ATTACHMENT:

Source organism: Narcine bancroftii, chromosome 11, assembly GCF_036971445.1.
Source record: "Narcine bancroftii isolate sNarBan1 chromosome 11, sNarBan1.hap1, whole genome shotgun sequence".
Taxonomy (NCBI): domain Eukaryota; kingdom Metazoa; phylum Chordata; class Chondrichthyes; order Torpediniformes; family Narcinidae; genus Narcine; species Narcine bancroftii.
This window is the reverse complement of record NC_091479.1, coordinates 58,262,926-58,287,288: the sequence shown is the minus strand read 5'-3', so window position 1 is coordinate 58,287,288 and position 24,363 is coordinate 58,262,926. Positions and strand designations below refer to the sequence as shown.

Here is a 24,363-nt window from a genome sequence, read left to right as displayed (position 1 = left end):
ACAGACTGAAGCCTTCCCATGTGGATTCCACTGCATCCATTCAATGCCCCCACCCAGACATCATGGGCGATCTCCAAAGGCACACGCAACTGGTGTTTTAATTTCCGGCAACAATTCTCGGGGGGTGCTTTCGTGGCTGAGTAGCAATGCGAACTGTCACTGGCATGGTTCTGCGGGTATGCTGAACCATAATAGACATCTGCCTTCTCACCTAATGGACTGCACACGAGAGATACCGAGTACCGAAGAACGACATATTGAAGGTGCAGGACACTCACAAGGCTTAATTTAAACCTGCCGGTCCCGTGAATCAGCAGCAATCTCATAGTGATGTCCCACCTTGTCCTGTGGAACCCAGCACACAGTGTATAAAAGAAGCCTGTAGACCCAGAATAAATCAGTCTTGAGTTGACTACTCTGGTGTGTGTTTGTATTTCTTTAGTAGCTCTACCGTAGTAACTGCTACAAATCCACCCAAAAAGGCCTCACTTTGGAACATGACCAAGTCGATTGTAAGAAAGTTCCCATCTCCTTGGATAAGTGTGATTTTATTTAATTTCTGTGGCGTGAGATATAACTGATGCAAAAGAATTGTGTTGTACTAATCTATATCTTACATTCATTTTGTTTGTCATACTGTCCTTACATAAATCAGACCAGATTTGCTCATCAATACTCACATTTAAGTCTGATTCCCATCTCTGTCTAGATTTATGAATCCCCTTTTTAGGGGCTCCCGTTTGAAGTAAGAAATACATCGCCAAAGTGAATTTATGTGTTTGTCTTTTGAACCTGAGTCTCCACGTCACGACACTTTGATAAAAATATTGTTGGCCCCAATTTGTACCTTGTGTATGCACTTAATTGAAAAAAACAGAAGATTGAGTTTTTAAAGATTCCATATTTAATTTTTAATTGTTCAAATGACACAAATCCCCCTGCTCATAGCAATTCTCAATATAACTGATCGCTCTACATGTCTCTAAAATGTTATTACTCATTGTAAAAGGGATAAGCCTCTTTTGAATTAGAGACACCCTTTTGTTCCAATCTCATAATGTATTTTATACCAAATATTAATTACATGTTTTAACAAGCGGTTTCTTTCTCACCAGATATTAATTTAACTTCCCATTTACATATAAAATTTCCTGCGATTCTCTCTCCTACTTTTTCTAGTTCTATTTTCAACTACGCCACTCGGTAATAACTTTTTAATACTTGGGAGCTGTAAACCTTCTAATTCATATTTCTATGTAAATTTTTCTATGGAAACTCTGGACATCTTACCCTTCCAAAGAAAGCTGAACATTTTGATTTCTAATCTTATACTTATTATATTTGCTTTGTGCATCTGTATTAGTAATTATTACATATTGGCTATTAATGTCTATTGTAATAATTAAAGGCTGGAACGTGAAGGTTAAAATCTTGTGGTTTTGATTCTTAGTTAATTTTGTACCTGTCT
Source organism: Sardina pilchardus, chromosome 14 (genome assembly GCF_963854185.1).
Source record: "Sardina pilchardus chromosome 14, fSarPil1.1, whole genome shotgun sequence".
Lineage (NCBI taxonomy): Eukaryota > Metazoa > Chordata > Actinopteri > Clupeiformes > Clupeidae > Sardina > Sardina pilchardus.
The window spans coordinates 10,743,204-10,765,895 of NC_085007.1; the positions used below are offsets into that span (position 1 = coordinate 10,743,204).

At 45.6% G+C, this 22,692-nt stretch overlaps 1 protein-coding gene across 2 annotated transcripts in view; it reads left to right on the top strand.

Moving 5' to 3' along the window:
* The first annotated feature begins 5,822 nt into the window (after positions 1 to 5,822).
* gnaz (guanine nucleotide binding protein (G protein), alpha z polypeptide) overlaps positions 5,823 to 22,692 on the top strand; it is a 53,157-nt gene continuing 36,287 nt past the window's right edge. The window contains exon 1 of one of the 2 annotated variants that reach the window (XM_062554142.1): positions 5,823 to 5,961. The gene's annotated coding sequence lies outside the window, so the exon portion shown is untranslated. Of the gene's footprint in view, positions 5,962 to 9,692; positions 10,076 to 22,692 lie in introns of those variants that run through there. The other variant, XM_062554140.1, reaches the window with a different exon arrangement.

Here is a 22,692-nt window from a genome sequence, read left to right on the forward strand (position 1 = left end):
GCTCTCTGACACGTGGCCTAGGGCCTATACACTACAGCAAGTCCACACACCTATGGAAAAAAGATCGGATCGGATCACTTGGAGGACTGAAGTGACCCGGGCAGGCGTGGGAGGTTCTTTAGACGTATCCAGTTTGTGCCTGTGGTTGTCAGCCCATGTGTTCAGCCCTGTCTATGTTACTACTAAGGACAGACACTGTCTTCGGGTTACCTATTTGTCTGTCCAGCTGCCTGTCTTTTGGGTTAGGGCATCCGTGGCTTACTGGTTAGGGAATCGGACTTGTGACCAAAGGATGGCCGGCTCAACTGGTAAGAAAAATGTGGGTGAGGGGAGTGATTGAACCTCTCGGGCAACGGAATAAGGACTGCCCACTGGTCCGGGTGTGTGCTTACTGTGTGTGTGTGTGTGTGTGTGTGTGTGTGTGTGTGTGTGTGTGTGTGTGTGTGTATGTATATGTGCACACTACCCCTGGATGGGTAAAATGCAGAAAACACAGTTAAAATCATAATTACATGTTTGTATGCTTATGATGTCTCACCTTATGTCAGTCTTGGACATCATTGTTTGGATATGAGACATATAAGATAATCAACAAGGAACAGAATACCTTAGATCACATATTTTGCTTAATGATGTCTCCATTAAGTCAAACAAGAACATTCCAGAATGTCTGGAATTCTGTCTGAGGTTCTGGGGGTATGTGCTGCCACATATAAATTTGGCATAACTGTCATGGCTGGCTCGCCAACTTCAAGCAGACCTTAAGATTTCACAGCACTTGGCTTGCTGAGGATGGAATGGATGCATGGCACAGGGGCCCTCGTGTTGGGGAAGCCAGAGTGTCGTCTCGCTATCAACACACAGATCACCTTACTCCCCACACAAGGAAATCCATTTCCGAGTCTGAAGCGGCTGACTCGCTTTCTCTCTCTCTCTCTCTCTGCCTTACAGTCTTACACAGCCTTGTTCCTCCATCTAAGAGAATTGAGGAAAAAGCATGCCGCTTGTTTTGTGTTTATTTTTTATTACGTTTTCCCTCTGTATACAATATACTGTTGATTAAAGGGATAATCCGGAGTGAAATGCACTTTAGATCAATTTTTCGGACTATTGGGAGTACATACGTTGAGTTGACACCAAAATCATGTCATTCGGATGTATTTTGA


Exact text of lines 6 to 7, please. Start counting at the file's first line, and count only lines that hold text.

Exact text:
ACAGACTGAAGCCTTCCCATGTGGATTCCACTGCATCCATTCAATGCCCCCACCCAGACATCATGGGCGATCTCCAAAGGCACACGCAACTGGTGTTTTAATTTCCGGCAACAATTCTCGGGGGGTGCTTTCGTGGCTGAGTAGCAATGCGAACTGTCACTGGCATGGTTCTGCGGGTATGCTGAACCATAATAGACATCTGCCTTCTCACCTAATGGACTGCACACGAGAGATACCGAGTACCGAAGAACGACATATTGAAGGTGCAGGACACTCACAAGGCTTAATTTAAACCTGCCGGTCCCGTGAATCAGCAGCAATCTCATAGTGATGTCCCACCTTGTCCTGTGGAACCCAGCACACAGTGTATAAAAGAAGCCTGTAGACCCAGAATAAATCAGTCTTGAGTTGACTACTCTGGTGTGTGTTTGTATTTCTTTAGTAGCTCTACCGTAGTAACTGCTACAAATCCACCCAAAAAGGCCTCACTTTGGAACATGACCAAGTCGATTGTAAGAAAGTTCCCATCTCCTTGGATAAGTGTGATTTTATTTAATTTCTGTGGCGTGAGATATAACTGATGCAAAAGAATTGTGTTGTACTAATCTATATCTTACATTCATTTTGTTTGTCATACTGTCCTTACATAAATCAGACCAGATTTGCTCATCAATACTCACATTTAAGTCTGATTCCCATCTCTGTCTAGATTTATGAATCCCCTTTTTAGGGGCTCCCGTTTGAAGTAAGAAATACATCGCCAAAGTGAATTTATGTGTTTGTCTTTTGAACCTGAGTCTCCACGTCACGACACTTTGATAAAAATATTGTTGGCCCCAATTTGTACCTTGTGTATGCACTTAATTGAAAAAAACAGAAGATTGAGTTTTTAAAGATTCCATATTTAATTTTTAATTGTTCAAATGACACAAATCCCCCTGCTCATAGCAATTCTCAATATAACTGATCGCTCTACATGTCTCTAAAATGTTATTACTCATTGTAAAAGGGATAAGCCTCTTTTGAATTAGAGACACCCTTTTGTTCCAATCTCATAATGTATTTTATACCAAATATTAATTACATGTTTTAACAAGCGGTTTCTTTCTCACCAGATATTAATTTAACTTCCCATTTACATATAAAATTTCCTGCGATTCTCTCTCCTACTTTTTCTAGTTCTATTTTCAACTACGCCACTCGGTAATAACTTTTTAATACTTGGGAGCTGTAAACCTTCTAATTCATATTTCTATGTAAATTTTTCTATGGAAACTCTGGACATCTTACCCTTCCAAAGAAAGCTGAACATTTTGATTTCTAATCTTATACTTATTATATTTGCTTTGTGCATCTGTATTAGTAATTATTACATATTGGCTATTAATGTCTATTGTAATAATTAAAGGCTGGAACGTGAAGGTTAAAATCTTGTGGTTTTGATTCTTAGTTAATTTTGTACCTGTCT
Source organism: Sardina pilchardus, chromosome 14 (genome assembly GCF_963854185.1).